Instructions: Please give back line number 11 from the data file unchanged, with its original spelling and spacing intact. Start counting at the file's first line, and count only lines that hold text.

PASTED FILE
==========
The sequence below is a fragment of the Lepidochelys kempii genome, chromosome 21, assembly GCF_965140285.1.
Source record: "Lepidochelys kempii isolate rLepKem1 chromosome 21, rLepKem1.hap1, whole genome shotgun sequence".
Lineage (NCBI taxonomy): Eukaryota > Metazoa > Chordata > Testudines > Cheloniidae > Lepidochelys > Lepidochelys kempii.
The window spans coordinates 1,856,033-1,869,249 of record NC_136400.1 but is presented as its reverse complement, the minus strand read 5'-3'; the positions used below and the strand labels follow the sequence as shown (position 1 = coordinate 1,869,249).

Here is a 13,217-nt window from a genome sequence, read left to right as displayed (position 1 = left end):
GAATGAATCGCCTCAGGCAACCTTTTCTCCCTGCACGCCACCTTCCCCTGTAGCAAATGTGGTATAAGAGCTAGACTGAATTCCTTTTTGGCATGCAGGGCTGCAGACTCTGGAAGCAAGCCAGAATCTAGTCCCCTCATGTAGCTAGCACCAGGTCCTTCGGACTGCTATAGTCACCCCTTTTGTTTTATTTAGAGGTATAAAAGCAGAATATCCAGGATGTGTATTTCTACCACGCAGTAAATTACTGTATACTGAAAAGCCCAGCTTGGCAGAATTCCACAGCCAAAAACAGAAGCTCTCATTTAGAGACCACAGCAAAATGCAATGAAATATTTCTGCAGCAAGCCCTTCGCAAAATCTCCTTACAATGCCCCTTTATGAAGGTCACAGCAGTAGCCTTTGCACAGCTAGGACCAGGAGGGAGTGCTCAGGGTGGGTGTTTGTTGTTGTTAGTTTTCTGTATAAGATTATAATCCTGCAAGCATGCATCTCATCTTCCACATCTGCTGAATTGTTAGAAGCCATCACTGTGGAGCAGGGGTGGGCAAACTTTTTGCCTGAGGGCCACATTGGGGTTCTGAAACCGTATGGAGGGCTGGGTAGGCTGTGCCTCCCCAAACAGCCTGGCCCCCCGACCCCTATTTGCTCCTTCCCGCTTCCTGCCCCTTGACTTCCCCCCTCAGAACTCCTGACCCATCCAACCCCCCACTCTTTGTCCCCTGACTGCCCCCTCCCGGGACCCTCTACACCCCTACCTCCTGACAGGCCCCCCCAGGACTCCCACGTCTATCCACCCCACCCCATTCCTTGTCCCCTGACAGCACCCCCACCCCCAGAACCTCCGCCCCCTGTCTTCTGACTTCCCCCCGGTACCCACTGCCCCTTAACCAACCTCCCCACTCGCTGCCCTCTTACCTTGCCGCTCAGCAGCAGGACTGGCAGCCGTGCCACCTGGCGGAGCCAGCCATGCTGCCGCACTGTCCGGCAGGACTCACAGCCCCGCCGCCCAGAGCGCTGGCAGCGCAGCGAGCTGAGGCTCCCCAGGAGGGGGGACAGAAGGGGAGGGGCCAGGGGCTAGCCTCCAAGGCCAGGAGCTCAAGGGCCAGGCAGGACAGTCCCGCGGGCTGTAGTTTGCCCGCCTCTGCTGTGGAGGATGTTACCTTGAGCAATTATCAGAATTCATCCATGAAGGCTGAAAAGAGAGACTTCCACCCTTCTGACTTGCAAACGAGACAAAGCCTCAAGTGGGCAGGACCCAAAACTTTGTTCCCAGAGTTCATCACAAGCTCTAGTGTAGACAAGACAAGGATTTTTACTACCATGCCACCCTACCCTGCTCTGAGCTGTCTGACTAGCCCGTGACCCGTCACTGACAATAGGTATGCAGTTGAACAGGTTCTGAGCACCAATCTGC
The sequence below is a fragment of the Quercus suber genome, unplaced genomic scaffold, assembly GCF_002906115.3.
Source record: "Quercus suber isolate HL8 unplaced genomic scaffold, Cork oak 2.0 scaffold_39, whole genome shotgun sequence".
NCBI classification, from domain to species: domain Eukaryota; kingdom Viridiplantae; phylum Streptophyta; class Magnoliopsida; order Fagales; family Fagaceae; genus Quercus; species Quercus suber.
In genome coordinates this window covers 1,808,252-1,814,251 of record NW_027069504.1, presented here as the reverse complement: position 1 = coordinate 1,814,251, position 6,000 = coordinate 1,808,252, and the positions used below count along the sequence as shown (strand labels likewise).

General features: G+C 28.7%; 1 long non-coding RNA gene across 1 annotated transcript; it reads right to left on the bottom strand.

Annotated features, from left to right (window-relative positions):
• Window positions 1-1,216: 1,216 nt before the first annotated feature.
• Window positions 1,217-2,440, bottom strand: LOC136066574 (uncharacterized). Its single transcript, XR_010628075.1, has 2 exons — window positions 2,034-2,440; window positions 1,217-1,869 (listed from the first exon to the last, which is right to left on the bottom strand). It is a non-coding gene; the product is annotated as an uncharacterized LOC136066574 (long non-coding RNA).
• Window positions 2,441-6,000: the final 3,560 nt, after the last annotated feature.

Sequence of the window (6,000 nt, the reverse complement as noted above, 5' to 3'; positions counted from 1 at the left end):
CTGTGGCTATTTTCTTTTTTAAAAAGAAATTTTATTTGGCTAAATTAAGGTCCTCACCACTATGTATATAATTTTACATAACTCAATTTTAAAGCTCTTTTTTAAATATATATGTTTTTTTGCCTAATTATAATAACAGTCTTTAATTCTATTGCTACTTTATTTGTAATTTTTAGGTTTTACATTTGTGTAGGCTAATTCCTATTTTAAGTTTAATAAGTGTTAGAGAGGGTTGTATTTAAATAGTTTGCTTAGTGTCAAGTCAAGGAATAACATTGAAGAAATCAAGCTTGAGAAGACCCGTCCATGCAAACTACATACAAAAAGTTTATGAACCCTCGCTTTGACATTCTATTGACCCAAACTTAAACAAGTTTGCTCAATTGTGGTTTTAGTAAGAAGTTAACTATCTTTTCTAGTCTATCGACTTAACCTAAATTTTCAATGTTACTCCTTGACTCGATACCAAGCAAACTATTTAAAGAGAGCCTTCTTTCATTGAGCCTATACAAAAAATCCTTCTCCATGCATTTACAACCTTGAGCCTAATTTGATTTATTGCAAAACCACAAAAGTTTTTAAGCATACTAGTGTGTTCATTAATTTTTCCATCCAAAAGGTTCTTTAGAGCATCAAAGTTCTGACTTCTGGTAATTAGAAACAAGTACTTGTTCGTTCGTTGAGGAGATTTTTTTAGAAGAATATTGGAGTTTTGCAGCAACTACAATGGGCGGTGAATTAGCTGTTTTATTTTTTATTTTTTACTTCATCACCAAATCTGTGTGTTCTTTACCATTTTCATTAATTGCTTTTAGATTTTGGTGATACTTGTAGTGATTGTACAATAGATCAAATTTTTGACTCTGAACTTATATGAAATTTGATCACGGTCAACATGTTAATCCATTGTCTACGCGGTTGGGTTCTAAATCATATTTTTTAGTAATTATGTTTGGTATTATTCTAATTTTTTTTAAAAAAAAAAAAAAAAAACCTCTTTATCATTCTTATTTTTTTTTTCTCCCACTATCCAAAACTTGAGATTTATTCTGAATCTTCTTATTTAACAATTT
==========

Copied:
General features: G+C 28.7%; 1 long non-coding RNA gene across 1 annotated transcript; it reads right to left on the bottom strand.